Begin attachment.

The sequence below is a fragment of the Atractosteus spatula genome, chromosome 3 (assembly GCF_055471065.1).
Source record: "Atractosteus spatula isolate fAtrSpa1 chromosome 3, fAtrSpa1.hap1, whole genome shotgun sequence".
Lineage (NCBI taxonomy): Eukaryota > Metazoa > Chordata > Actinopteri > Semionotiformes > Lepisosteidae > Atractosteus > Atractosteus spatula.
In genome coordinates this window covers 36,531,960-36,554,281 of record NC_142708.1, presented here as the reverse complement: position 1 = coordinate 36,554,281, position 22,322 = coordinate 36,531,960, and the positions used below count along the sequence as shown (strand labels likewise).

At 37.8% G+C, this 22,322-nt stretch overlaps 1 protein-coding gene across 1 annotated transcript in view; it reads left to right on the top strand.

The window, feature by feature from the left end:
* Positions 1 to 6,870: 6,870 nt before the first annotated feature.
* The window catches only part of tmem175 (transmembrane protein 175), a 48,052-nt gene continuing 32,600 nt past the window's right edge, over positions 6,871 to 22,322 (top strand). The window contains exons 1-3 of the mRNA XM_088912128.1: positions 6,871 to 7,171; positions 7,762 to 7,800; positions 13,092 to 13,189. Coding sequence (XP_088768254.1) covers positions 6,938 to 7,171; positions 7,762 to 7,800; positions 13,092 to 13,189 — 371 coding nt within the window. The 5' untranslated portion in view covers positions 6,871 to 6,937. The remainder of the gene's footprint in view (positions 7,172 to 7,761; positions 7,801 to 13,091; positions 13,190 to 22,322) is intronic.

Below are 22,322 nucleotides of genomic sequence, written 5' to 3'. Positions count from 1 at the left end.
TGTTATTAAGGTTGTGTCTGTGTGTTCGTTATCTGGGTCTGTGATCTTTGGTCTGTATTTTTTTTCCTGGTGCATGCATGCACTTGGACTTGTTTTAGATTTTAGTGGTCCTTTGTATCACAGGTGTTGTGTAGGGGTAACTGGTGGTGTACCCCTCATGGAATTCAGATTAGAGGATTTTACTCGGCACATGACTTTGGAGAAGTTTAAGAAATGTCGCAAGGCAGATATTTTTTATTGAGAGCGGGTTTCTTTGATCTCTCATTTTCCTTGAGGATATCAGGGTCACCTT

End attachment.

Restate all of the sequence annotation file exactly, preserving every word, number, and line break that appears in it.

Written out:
The sequence below is a fragment of the Atractosteus spatula genome, chromosome 3 (assembly GCF_055471065.1).
Source record: "Atractosteus spatula isolate fAtrSpa1 chromosome 3, fAtrSpa1.hap1, whole genome shotgun sequence".
Lineage (NCBI taxonomy): Eukaryota > Metazoa > Chordata > Actinopteri > Semionotiformes > Lepisosteidae > Atractosteus > Atractosteus spatula.
In genome coordinates this window covers 36,531,960-36,554,281 of record NC_142708.1, presented here as the reverse complement: position 1 = coordinate 36,554,281, position 22,322 = coordinate 36,531,960, and the positions used below count along the sequence as shown (strand labels likewise).

At 37.8% G+C, this 22,322-nt stretch overlaps 1 protein-coding gene across 1 annotated transcript in view; it reads left to right on the top strand.

The window, feature by feature from the left end:
* Positions 1 to 6,870: 6,870 nt before the first annotated feature.
* The window catches only part of tmem175 (transmembrane protein 175), a 48,052-nt gene continuing 32,600 nt past the window's right edge, over positions 6,871 to 22,322 (top strand). The window contains exons 1-3 of the mRNA XM_088912128.1: positions 6,871 to 7,171; positions 7,762 to 7,800; positions 13,092 to 13,189. Coding sequence (XP_088768254.1) covers positions 6,938 to 7,171; positions 7,762 to 7,800; positions 13,092 to 13,189 — 371 coding nt within the window. The 5' untranslated portion in view covers positions 6,871 to 6,937. The remainder of the gene's footprint in view (positions 7,172 to 7,761; positions 7,801 to 13,091; positions 13,190 to 22,322) is intronic.

Below are 22,322 nucleotides of genomic sequence, written 5' to 3'. Positions count from 1 at the left end.
TGTTATTAAGGTTGTGTCTGTGTGTTCGTTATCTGGGTCTGTGATCTTTGGTCTGTATTTTTTTTCCTGGTGCATGCATGCACTTGGACTTGTTTTAGATTTTAGTGGTCCTTTGTATCACAGGTGTTGTGTAGGGGTAACTGGTGGTGTACCCCTCATGGAATTCAGATTAGAGGATTTTACTCGGCACATGACTTTGGAGAAGTTTAAGAAATGTCGCAAGGCAGATATTTTTTATTGAGAGCGGGTTTCTTTGATCTCTCATTTTCCTTGAGGATATCAGGGTCACCTT